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How to Help Your Kids Keep a Healthy Sleeping Routine

Getting the right amount of sleep is crucial for a kid’s immune system, physical growth, mental development and overall well-being. In fact, the American Academy of Sleep Medicine (AASM) and the National Sleep Foundation have recommended the following sleeping hours per pediatric age group:

Age Group Recommended Amount of Sleep Daily
Newborns (0-3 months) 14 to 17 hours (naps included)
Infants (4 to 12 months old) 12 to 16 hours (naps included)
Toddlers (1 to 2 years old) 11 to 14 hours (naps included)
Preschoolers (3 to 5 years old) 10 to 13 hours (naps included)
Grade-schoolers (6 to 12 years old) 9 to 12 hours
Teens (12 to 18 years old) 8 to 10 hours

Teach Them Young: Children’s Sleeping Habits 101

The reality is, convincing kids to sleep at the right hour can be very challenging, considering the gadgets, toys and all the other activities at hand. If you’ve struggled with this as well, one of the most effective solutions is to help your kids establish a healthy sleeping routine.

Below are some effective tips, separated by age group, on how you can encourage and help your children form and stick to healthy sleeping patterns. Besides, it’s always better to train them younger than later. Agree?

For Newborns and Infants

Infants have different biological clocks. They stay awake for several hours, then sleep for a few hours, regardless of the time of the day. This is perfectly normal, and you should allow them to stick to their usual drowsiness patterns as long as they’re getting the right amount of sleep.

However, to avoid disrupting your own sleeping patterns, you can put your child in sunny or lighter rooms during day time, and let him/her children sleep in a darker room at night. One of the best ways to stay within the 12 to 16-hour bedtime for this age group is to limit distractions and playing hours with visitors.

For Toddlers and Preschoolers

Toddlers and preschoolers are usually active and playful. They can also be bedtime-resistant, neither wanting to be separated from their parents and/or siblings nor miss out on the activities going on at home.

The American Academy of Pediatrics suggests that you set up a quieter environment at least an hour before bedtime (and naptimes) to cool things down, and give your child an idea that it’s nearly time to sleep. You can use this time to give your child a bath, get into pajamas, read him/her a story and/or play slow music. Make sure to be consistent at the times you do these things to establish their sleeping routine.

Some other strategies to convince them to sleep and keep them in bed include turning off the lights and letting your child bring a favorite thing to bed, whether it’s a stuffed toy, a pillow or a special blanket.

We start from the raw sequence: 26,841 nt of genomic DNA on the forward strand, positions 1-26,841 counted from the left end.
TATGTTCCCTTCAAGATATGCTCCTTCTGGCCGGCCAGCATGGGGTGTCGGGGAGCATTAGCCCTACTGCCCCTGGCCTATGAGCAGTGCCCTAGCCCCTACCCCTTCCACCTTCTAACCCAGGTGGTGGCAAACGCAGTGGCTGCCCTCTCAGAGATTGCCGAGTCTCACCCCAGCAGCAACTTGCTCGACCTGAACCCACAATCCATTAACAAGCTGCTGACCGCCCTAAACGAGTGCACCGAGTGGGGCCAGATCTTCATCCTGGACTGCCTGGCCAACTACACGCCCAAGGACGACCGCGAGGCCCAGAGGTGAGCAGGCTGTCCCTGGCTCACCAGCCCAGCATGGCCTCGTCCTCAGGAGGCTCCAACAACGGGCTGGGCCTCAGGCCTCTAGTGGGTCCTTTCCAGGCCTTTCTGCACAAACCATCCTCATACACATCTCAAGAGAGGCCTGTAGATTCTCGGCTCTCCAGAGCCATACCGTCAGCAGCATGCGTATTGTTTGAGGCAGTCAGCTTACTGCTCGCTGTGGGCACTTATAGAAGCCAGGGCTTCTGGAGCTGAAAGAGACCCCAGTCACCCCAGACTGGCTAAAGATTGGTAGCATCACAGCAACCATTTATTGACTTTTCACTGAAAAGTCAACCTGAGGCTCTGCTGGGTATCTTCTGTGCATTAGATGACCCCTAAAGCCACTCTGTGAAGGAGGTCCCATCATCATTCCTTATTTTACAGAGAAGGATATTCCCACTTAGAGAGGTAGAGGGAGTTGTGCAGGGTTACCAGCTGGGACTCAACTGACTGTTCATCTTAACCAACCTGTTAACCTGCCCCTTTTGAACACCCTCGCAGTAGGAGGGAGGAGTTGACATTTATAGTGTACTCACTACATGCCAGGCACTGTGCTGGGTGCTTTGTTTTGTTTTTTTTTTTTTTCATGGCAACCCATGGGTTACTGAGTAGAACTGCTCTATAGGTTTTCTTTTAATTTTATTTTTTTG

For Grade-schoolers

After a full day of school activities and playing, grade-schoolers tend to fall asleep as soon as they get home. This isn’t very ideal as it can keep them awake later at night and disorient their sleeping hours. To fix this, try to keep your child awake by spending quality time, asking stories about school or allowing him/her to watch TV or use gadgets until one hour before bedtime.

Formulating a grade-schooler’s sleeping routine involves three to four things happening at the same order every night before they go to bed. You can experiment around finishing their homework, brushing their teeth, taking a bath/shower, reading a story, playing a specific song and saying good night to family members. See what works for your child best, and journey with him/her until the child can stick to the routine on his/her own.

For Teens

Sleep deprivation is common in teens as they try to work their time around school, their hobbies, social life and family life. The sleeping patterns of this age group can also be all over the place because of school requirements and other tasks.

Some ways you can help your teens sleep for 8 to 10 hours per day is to teach them how to be more productive and how to prioritize their tasks. If your child is dealing with stress, you can suggest a hot soak before bed, meditation or a soothing night scent. Discouraging high-carb snacks and caffeine a couple of hours before bed can be of help as well.

Final Thoughts

These are just some of the common strategies you can try in helping your kids have enough sleep and develop a healthy sleeping routine.

If, for unknown reasons, your kid has been suffering from sleep deprivation, constant nightmares and/or other sleeping problems, then exploring the underlying causes with a physician would be your best solution.

Sources:

ChildMind.org
HealthyChildren.org
KidsHealth.org
American Association of Sleep Technologists

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